Prime-Physio Fitness Lifting Assessment Guide
Thank you for considering my Lifting Assessment Guide to assess the squat, deadlift, bench press, overhead press/position, and the row. These movements are staples to any training program for the goal of building strength, muscle mass, and improving the movement system by training these movement patterns in an efficient and safe manner. As a trainer or a coach, these movements are demonstrated to clients or athletes to perform, but not everyone executes them properly. Why is that? Everyone is unique. Everyone has different bony anatomical structures, different mobility limitations, and different ways of executing movements patterns. What works to improve one person’s squat may not work for another person.
When you identify a movement that doesn’t look great, the typical response is, “we need to fix your form,” but the correct response should be, “we need to fix your form by identifying the cause of the faulty movement pattern.” By performing a proper assessment, it allows you to identify what is causing a faulty movement pattern and select a specific intervention to correct the issue. Not only is that how we are taught to identify and correct a dysfunction in a physical therapy assessment, it is the most specific and most time-efficient way to improve a faulty movement pattern in your clients, athletes, or even yourself. Why guess what the issue is when you can perform an assessment to identify the limitation and select a specific intervention to improve it?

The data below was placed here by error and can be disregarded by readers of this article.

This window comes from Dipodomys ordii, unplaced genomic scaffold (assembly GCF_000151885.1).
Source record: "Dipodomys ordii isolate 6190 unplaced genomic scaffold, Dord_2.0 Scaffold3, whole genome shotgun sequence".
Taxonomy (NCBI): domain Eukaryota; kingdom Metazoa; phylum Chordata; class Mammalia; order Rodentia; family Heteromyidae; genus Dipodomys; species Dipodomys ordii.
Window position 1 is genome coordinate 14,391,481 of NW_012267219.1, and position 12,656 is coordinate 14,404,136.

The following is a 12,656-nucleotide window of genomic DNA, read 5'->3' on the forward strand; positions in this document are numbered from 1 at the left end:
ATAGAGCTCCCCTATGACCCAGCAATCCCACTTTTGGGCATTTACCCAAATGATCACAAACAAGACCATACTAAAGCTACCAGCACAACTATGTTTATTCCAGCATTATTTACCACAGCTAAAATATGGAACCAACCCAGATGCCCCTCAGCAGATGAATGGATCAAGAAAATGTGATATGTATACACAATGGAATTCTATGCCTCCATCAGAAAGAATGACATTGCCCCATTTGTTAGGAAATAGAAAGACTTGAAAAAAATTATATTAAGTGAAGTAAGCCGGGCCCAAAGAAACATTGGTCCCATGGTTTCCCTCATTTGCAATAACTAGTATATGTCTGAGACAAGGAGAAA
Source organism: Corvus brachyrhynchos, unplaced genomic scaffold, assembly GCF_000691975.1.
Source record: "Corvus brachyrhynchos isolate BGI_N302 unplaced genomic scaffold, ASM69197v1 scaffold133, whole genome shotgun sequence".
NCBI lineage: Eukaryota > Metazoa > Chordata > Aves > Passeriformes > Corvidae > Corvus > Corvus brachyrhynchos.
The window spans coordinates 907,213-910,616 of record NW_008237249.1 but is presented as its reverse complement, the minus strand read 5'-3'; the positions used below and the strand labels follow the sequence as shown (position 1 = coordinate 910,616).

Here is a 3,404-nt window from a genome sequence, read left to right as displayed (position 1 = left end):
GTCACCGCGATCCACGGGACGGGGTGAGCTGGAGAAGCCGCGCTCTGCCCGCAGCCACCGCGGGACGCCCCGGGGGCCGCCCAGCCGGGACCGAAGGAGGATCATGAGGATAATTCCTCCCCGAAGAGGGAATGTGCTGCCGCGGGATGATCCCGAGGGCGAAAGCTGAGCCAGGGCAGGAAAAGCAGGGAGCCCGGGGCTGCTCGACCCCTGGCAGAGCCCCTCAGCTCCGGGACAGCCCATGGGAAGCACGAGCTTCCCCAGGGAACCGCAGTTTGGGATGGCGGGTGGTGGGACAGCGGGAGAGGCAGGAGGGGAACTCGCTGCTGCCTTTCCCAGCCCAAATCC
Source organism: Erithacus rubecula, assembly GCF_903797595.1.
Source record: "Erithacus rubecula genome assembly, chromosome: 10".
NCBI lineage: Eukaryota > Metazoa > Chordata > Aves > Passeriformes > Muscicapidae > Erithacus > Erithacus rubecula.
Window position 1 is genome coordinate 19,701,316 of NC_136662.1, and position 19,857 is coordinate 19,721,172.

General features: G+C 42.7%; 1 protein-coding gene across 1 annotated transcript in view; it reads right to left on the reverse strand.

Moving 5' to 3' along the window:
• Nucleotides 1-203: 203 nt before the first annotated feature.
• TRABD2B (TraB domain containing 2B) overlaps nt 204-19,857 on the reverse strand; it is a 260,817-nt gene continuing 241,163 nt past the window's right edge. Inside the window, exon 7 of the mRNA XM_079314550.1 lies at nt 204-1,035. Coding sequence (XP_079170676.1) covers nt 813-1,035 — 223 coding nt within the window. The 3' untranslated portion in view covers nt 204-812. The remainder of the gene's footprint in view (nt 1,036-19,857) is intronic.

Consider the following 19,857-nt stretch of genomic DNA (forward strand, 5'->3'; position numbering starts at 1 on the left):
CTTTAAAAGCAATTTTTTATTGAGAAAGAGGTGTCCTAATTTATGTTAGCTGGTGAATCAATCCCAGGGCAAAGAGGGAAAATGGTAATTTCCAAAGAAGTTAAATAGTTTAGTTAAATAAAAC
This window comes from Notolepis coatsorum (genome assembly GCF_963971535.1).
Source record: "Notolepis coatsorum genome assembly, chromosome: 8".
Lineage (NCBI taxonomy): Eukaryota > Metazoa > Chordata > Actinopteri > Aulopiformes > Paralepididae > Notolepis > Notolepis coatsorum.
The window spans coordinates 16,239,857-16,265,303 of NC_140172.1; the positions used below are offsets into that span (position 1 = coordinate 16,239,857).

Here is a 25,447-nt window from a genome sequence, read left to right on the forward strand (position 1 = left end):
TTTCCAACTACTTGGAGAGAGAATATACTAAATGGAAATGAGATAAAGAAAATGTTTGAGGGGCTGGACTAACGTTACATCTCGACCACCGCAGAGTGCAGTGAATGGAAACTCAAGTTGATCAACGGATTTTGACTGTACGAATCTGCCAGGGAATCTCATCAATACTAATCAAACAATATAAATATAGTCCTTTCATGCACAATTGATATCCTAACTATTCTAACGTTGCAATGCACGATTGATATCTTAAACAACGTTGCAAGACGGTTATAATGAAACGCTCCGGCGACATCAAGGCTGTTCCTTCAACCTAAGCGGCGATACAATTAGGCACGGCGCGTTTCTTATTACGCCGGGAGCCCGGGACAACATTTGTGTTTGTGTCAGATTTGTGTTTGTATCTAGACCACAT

What Are You Getting?
In this guide, I break down the squat, deadlift, bench press, and overhead press by:
- Mobility needs at each joint involved
- Tests for anatomical variations between individuals
- Tests for the mobility needs
- Exercise-based interventions for improving mobility limitations
- Tests for motor control
- Exercise-based interventions for improving motor control
Knowing your why is of utmost importance in the physical therapy world and should be equally as important in the strength training and fitness worlds. By knowing your why when correcting movement patterns and exercises, it allows you to be as specific as possible when working with people who all have unique differences.